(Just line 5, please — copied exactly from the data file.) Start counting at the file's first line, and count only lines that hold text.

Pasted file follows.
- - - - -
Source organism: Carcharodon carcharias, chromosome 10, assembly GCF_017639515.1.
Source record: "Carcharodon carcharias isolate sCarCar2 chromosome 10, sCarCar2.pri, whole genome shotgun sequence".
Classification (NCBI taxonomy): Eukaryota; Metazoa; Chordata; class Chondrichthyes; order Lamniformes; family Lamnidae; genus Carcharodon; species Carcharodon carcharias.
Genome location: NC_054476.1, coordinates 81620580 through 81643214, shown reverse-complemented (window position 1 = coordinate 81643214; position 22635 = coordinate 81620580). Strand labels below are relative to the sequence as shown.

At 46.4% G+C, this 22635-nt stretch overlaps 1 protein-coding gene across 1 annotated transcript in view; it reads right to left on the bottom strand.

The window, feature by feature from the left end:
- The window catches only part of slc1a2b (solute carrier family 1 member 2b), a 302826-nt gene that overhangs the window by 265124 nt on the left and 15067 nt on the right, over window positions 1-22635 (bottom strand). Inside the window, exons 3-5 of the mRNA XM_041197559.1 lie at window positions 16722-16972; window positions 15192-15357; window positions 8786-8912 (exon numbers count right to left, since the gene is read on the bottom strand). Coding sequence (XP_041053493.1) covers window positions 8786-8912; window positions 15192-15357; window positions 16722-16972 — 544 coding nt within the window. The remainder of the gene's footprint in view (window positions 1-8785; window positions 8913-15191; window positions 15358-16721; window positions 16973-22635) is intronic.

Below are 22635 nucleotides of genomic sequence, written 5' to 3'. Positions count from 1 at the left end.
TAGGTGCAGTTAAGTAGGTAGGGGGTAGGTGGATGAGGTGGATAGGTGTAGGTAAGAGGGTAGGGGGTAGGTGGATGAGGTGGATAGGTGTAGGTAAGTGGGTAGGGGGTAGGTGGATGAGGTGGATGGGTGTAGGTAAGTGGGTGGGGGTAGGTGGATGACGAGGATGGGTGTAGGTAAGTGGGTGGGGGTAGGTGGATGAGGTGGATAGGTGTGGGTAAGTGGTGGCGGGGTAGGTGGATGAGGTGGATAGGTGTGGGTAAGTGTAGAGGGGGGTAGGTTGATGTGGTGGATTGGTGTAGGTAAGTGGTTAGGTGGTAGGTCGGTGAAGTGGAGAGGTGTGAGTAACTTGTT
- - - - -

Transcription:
At 46.4% G+C, this 22635-nt stretch overlaps 1 protein-coding gene across 1 annotated transcript in view; it reads right to left on the bottom strand.